By Joe Bavier
JOHANNESBURG (Reuters) – Sub-Saharan Africa’s economic growth is expected to slow this year, dragged down by slumps in heavyweights South Africa, Nigeria and Angola, the World Bank said on Wednesday.
Regional growth will slow to 2.5% in 2023 from 3.6% last year, the bank said in a report, before rebounding to a projected 3.7% next year and 4.1% in 2025.
In per capita terms, the region has not recorded positive growth since 2015, as African countries’ economic activity has failed to keep pace with their rapid increase in population.
Some 12 million Africans are entering the labour market each year, the World Bank wrote in its twice-yearly “Africa’s Pulse” report. But current growth patterns generate just 3 million jobs in the formal sector.
“The region’s poorest and most vulnerable people continue to bear the economic brunt of this slowdown, as weak growth translates into slow poverty reduction and poor job growth,” Andrew Dabalen, the bank’s chief economist for Africa, said.
More than half of the region’s countries – 28 out of 48 – have seen their 2023 growth forecasts revised downward from the World Bank’s April estimates.
The continent’s most developed economy, South Africa, which is facing its worst energy crisis on record, is expected to grow just 0.5% this year.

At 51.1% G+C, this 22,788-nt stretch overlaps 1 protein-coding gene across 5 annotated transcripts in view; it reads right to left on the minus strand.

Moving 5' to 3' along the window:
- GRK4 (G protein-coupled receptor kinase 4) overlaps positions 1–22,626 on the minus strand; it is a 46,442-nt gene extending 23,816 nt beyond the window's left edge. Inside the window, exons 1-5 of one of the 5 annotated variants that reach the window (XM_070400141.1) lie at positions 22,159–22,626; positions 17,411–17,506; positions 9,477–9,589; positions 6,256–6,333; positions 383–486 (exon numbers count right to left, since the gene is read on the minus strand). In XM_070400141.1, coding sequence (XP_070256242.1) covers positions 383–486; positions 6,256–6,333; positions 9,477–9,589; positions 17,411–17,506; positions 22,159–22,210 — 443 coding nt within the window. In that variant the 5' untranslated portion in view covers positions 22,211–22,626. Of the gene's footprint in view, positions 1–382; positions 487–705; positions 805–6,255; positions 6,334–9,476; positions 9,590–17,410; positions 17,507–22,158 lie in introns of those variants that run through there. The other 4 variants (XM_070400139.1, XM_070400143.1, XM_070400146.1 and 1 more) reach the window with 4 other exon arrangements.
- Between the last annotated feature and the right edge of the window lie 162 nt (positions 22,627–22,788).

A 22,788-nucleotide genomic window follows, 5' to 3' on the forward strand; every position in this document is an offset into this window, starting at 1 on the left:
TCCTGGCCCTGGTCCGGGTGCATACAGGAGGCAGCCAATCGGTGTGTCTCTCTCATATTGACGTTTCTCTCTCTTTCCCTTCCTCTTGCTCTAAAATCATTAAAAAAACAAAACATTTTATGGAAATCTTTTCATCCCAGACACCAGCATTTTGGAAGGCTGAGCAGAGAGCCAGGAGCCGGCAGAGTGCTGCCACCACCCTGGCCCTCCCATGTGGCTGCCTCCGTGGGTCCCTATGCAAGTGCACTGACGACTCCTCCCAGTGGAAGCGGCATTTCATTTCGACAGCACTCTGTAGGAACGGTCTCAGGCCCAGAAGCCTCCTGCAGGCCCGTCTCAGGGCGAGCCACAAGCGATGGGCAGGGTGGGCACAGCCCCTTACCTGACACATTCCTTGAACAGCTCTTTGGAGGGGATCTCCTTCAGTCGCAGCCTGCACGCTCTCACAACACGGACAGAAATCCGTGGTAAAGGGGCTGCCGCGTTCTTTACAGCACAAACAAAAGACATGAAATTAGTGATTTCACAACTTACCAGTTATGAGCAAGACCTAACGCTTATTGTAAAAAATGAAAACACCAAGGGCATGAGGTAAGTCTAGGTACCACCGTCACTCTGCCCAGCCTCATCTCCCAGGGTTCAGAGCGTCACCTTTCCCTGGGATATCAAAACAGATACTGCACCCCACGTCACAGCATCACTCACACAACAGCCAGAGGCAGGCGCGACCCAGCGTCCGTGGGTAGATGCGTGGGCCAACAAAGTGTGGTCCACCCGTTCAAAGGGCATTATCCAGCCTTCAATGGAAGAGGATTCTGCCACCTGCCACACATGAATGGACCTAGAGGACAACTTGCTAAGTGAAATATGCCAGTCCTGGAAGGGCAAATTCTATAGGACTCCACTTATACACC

Economic growth in top oil producers Nigeria and Angola is expected to slow to 2.9% and 1.3% respectively.
Sudan, which is in the midst of a major internal armed conflict that has destroyed infrastructure and brought the economy to a standstill, is expected to be hit by a 12% contraction, the Bank said.
Excluding Sudan, regional growth would be 3.1%.
“The region is projected to contract at an annual average rate per capita of 0.1% over 2015-2025, thus marking a lost decade of growth in the aftermath of the 2014-15 plunge in commodity prices,” the report stated.
While sub-Saharan inflation is expected to ease to 7.3% this year from 9.3% in 2022, it remains above central bank targets in most countries.
Meanwhile, recent military coups in Niger and Gabon in the wake of army takeovers in Guinea, Mali and Burkina Faso, as well as armed conflicts in Democratic Republic of Congo, Ethiopia, Somalia and Sudan, have created additional risk in Africa.
And mounting debt is draining resources, with 31% of regional revenues going to interest and loan payments in 2022.
(Reporting by Joe Bavier; editing by Mark Heinrich)